Workers at Greyhound Waste Recycling have voted to accept settlement proposals to end the 15-week dispute triggered by pay cuts.
The deal was accepted by 52 of the 78 strikers, with 15 voting against. There was one spoiled vote.
Greyhound CEO Michael Buckley has declined to say how much the dispute has cost the company.
He welcomed today's settlement, saying it will secure 400 jobs at the business.
Workers' spokesperson Ray Reilly said the picket on the company's Clondalkin depot would be lifted immediately, while Greyhound would withdraw its court actions against the strikers and their supporters.
He said the settlement would allow the workers to move on with their lives.
SIPTU Divisional Organiser Owen Reidy praised the fortitude and solidarity of the workers.
He said the dispute had captured the public imagination and had shone a light on the waste industry.
Mr Reidy said they now had an opportunity to clean up the industry by establishing a Joint Labour Committee to try to take wages out of competition.
The agreement includes a redundancy package of two weeks' pay plus statutory entitlements of two weeks per year of service for the workers who have decided to leave the company.
Thirteen of the workers who are remaining with the company will retain their previous terms and conditions.
These workers will work on a Dublin City Council contract to collect waste from social housing units and will be selected according to length of service at the company.
Workers who are remaining with the company but who will not be working on the social housing contract have agreed a wage reduction of between 15% and 20%.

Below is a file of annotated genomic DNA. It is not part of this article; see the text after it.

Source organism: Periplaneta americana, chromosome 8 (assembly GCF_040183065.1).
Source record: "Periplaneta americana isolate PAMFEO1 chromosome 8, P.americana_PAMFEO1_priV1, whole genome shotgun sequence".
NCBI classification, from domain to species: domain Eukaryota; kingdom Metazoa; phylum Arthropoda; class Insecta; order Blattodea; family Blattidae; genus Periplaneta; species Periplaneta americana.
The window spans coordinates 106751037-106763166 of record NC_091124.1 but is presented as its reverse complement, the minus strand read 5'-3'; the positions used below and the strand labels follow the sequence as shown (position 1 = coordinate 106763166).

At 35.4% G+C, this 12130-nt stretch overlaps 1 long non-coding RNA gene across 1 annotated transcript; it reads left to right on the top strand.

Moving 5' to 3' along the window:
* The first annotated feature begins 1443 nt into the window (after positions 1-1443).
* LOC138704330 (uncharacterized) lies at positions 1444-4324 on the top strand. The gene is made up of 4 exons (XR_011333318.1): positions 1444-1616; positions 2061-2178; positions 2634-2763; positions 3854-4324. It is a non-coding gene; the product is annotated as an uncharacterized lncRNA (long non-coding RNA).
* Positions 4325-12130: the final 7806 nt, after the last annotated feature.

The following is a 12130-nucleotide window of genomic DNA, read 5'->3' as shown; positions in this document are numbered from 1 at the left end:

These workers will also be compensated for the changes in their terms and conditions of employment by receiving a payment of a sum equal to 30% of the redundancy package to which they would have been entitled if they were leaving the company.
Greyhound has been operating collections during the dispute by using agency workers on lower pay rates.
Since the dispute began, the company has been granted High Court injunctions to prevent workers and their supporters from engaging in an alleged illegal Greyhound blockade, which caused significant disruptions to bin collections.
After Mr Buckley warned two weeks ago that the dispute could lead to the closure of the company with the loss of all 400 jobs, there were angry scenes outside the courts when administrative staff protested against the strikers.
Today, he was asked whether the agency workers on lower pay who carried out bin collections during the lockout would be recruited to replace the departing employees.
Mr Buckley said Greyhound was likely to use self-employed contractors, which they already use in other areas of the company.
He said the dispute had been challenging but claimed that the company had gained more customers than it had lost during the strike.